Lighting the Way in Halifax

By Amanda Knoke   •   November 29, 2004   •   Topics:

The outlook wasn’t bright for Douglas Chiasson on Oct. 15. He was drunk. He was homeless. And he had been on and off the streets for 20 years. Now he was living in a wooded area near Halifax, Nova Scotia.

Chiasson had dinner at a Salvation Army church, where a bus would take guests to the East Coast Festival With Franklin Graham, held Oct. 15-17 at the Halifax Metro Centre. But Chiasson was having a rough day. He pushed his shopping cart, filled with bottles for recycling and all his possessions, out of the church driveway as the dinner guests gathered to board the bus.

“I sleep on concrete. … I’m the scum of the earth!” he yelled over his shoulder to the Christians who implored him to come. Chiasson and his cart disappeared into the evening.

But God’s grace reached into the darkening streets of Halifax to Douglas Chiasson.

About six blocks from the Metro Centre, Chiasson asked Kevin Mack, who happened to be an usher and counselor at the Festival, for a dollar. Mack gave him the dollar and said, “I’m on my way to the Festival. Would you like to come?” Chiasson explained about the cart. Everything he owned was in it, and he had nowhere to put it. Besides that, Chiasson said, he was tired of dead ends. Mack suggested that they load Chiasson’s possessions into the trunk of his car, where they would be safe. Together, the men walked to the Festival.

That night at the Metro Centre, Chiasson’s outlook changed. “I was going around in the same circle and never finding any answers,” he said, after turning his life over to Jesus. “I was sent to Kevin and he was sent to me. God put it all together–it was by His grace only.”

That night Kevin and Lexine Mack brought Chiasson into their home and gave him a bed to sleep on. Lexine gave him a haircut. When he went to church with them two days later, he saw one of the Christians whom he had walked away from after the Salvation Army dinner. “This is my new beginning,” he told the man.

Lexine says that Chiasson is like part of the family now. He cut their grass, and when he overheard them talking about building a deck, he offered to construct it for them.

Kevin said that he has seen the amazing potential of people on the streets who are trapped in destructive cycles they cannot break. “Has not God chosen the poor in the eyes of the world to be rich in faith?” he quoted from James 2:5. “As Christians we have a great Treasure within us–the Christ who can break these cycles,” Kevin said. “Jesus is ready to step through us and touch someone who needs Him.” Someone like Douglas Chiasson.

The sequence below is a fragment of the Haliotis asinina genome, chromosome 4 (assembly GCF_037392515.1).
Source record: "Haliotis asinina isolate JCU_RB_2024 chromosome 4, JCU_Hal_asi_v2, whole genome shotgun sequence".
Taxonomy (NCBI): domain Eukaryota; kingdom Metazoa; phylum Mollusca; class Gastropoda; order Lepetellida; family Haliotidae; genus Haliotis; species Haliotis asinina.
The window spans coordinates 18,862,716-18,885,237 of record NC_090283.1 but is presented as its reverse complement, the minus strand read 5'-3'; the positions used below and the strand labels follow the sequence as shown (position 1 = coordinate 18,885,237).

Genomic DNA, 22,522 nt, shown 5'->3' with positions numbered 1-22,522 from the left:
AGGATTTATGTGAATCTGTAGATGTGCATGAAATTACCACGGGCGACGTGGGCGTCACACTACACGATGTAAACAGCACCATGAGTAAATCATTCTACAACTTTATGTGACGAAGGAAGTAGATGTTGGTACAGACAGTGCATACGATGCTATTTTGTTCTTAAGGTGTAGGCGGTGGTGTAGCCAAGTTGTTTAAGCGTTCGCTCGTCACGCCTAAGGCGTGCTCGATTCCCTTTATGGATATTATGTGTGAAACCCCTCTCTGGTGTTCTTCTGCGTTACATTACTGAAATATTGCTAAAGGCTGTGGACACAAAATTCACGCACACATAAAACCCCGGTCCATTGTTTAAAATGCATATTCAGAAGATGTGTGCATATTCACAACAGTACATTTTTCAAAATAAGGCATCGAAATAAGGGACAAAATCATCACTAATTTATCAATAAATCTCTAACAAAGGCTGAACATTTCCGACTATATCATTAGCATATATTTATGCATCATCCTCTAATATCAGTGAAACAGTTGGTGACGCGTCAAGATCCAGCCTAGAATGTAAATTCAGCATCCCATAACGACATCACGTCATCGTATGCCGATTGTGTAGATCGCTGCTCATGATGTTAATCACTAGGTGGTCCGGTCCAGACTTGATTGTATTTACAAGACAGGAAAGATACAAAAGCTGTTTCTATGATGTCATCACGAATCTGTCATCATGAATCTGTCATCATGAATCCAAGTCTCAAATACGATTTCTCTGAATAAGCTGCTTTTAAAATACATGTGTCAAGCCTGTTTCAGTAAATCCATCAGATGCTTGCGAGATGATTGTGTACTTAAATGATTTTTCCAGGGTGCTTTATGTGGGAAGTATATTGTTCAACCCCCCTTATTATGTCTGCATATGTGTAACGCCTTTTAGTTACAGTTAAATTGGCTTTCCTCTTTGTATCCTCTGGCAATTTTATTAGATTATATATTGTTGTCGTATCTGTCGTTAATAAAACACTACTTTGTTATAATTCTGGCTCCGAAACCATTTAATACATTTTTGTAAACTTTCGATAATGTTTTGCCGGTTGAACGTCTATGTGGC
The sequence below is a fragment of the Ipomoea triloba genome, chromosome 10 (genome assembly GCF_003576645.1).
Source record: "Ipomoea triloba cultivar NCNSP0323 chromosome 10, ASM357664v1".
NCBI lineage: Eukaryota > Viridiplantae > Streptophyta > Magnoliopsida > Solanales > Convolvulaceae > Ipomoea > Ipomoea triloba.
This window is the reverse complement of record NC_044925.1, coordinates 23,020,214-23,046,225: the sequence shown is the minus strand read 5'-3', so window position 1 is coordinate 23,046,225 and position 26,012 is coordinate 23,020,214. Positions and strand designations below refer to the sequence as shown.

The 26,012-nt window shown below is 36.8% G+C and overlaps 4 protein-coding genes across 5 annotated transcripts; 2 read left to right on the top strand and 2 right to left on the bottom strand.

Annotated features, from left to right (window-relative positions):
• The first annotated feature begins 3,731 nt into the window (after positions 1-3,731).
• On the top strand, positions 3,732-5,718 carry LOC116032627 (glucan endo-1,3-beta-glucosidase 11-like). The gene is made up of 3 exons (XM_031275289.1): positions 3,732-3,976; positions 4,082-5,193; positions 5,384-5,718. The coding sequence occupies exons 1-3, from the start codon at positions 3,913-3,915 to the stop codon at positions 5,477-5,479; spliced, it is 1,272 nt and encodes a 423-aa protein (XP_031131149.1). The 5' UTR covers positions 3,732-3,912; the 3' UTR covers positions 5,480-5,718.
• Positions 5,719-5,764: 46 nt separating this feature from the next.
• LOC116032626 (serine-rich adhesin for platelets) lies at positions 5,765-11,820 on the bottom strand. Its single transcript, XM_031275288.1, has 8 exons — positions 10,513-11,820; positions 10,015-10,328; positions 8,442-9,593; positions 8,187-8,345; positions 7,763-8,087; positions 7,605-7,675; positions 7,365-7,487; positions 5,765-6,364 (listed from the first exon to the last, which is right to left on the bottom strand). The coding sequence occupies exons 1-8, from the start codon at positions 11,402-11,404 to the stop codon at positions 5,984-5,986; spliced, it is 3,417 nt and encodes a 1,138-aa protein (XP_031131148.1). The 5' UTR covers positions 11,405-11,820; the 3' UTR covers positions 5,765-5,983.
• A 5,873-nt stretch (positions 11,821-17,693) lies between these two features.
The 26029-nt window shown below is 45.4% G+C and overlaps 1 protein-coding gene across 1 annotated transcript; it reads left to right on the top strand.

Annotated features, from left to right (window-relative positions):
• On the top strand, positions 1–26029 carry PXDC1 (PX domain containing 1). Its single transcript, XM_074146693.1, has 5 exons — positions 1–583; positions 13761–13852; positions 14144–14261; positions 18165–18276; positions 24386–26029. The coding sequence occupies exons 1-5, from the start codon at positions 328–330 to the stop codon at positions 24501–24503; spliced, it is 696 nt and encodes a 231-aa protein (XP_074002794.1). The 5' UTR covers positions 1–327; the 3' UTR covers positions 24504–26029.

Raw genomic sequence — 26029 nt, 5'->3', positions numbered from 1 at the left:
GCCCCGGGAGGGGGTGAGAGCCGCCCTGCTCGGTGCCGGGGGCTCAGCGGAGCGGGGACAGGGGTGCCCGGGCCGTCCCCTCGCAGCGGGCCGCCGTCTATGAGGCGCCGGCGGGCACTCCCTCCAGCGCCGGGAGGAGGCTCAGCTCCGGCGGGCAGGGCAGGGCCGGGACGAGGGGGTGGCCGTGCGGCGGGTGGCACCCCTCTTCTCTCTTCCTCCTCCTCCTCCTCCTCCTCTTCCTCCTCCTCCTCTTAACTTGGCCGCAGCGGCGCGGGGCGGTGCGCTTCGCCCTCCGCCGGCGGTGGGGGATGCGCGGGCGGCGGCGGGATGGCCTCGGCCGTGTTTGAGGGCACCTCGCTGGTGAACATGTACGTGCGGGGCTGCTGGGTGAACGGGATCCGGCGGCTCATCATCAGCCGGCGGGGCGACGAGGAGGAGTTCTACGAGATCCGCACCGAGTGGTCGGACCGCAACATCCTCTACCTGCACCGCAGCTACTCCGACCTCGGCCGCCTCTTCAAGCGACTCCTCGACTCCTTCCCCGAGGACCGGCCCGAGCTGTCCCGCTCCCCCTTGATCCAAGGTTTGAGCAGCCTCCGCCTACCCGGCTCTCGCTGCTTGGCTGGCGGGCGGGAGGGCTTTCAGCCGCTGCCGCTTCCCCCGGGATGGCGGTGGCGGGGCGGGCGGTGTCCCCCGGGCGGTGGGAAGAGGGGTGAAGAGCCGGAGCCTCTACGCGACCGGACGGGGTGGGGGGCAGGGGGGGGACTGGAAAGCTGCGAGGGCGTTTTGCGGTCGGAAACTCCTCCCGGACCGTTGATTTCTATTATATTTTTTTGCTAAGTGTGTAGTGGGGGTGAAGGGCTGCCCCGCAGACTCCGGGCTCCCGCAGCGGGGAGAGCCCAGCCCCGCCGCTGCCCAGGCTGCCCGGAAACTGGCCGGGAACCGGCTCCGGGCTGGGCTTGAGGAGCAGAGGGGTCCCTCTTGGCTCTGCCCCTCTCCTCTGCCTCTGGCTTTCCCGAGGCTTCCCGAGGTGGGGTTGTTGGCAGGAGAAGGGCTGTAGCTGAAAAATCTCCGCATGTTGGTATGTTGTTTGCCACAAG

Evangelism 101
Chiasson’s life was not the only one being touched on the streets of Halifax.

For the two weeks leading up to the Festival, the young evangelists from the United Kingdom and Russia engaged the city at a variety of venues, including a coffeehouse, a pub, a mall, a skate park, a waterfront stage, a university forum and at the Salvation Army dinners held each evening before the Festival.

“Oh my,” sighed Rebekah Higgs when her father, Graeme Higgs, the leader of a college and career Bible study group, informed her that some British evangelists would be joining the family for their Canadian Thanksgiving dinner.

Rebekah said that she expected a bunch of 65-year-old men with soapboxes to arrive at the door. To her surprise, the evangelists were, she said, “young and hip and my age.” When she asked Gary Wylie, one of the evangelists from Scotland, how old he was, he replied, “I’m 22; how old are you?” A somewhat shocked Rebekah replied that she was 22 as well. Wylie encouraged her, “You could be doing what we’re doing!”

And many from Graeme Higgs’ college and career group, as well as some high school students, had that opportunity. The weekend before the Festival, about 50 from the group, along with the evangelists, went out into the streets of downtown Halifax with fliers for the Festival and a survey question: “If you could ask God any question, what would it be?” The evangelists went along to help, to encourage and to shadow the young people in their discussions.

Inquiring Minds Want to Know …
As Christians–many for the first time–interacted on a spiritual level with complete strangers, they received responses such as these:

Why was I made? Why am I here? Why is there suffering? What happens when you die? Did You create, or was there evolution? If marijuana is bad for us, why did You make it? Why can’t I see You? When will there be peace? Why is love an illusion?